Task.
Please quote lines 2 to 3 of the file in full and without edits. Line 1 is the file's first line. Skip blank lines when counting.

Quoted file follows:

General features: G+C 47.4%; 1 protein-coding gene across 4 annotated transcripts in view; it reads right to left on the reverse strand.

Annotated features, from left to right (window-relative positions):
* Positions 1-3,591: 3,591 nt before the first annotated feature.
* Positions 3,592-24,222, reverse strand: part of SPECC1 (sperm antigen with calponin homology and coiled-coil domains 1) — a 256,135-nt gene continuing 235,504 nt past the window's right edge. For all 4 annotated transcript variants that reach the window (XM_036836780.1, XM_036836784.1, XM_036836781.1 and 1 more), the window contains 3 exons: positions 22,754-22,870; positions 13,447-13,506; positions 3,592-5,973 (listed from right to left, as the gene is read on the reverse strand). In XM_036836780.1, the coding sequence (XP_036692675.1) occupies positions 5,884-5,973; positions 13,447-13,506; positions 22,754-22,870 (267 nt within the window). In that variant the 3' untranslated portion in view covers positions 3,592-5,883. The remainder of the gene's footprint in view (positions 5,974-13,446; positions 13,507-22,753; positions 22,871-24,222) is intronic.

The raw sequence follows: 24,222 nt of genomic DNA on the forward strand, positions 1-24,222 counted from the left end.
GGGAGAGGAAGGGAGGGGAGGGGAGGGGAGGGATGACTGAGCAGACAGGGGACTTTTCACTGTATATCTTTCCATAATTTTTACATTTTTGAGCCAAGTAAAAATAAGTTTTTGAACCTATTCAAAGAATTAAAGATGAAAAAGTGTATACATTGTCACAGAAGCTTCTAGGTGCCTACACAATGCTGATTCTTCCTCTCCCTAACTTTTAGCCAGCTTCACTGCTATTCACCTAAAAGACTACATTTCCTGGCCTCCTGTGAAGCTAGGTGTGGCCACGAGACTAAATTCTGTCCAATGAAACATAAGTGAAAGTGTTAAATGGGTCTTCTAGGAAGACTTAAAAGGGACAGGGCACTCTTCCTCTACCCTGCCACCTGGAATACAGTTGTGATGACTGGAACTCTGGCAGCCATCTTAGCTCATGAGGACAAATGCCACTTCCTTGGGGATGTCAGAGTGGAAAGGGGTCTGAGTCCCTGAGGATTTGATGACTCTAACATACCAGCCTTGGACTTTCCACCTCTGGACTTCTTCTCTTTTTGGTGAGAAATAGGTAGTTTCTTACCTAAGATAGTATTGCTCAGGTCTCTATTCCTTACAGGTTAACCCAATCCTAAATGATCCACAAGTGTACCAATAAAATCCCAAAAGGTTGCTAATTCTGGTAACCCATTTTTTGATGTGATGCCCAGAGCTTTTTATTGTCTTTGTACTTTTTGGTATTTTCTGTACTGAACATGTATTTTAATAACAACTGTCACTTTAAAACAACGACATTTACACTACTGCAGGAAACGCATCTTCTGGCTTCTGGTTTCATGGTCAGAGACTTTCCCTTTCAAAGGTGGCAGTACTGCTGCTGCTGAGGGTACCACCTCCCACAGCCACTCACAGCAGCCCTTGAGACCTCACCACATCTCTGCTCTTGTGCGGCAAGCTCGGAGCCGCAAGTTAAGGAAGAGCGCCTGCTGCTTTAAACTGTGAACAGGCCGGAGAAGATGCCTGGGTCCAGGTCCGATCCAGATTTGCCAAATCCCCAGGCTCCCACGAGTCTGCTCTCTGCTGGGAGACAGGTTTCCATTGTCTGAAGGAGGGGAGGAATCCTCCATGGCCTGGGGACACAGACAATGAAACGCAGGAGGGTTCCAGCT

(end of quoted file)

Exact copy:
Annotated features, from left to right (window-relative positions):
* Positions 1-3,591: 3,591 nt before the first annotated feature.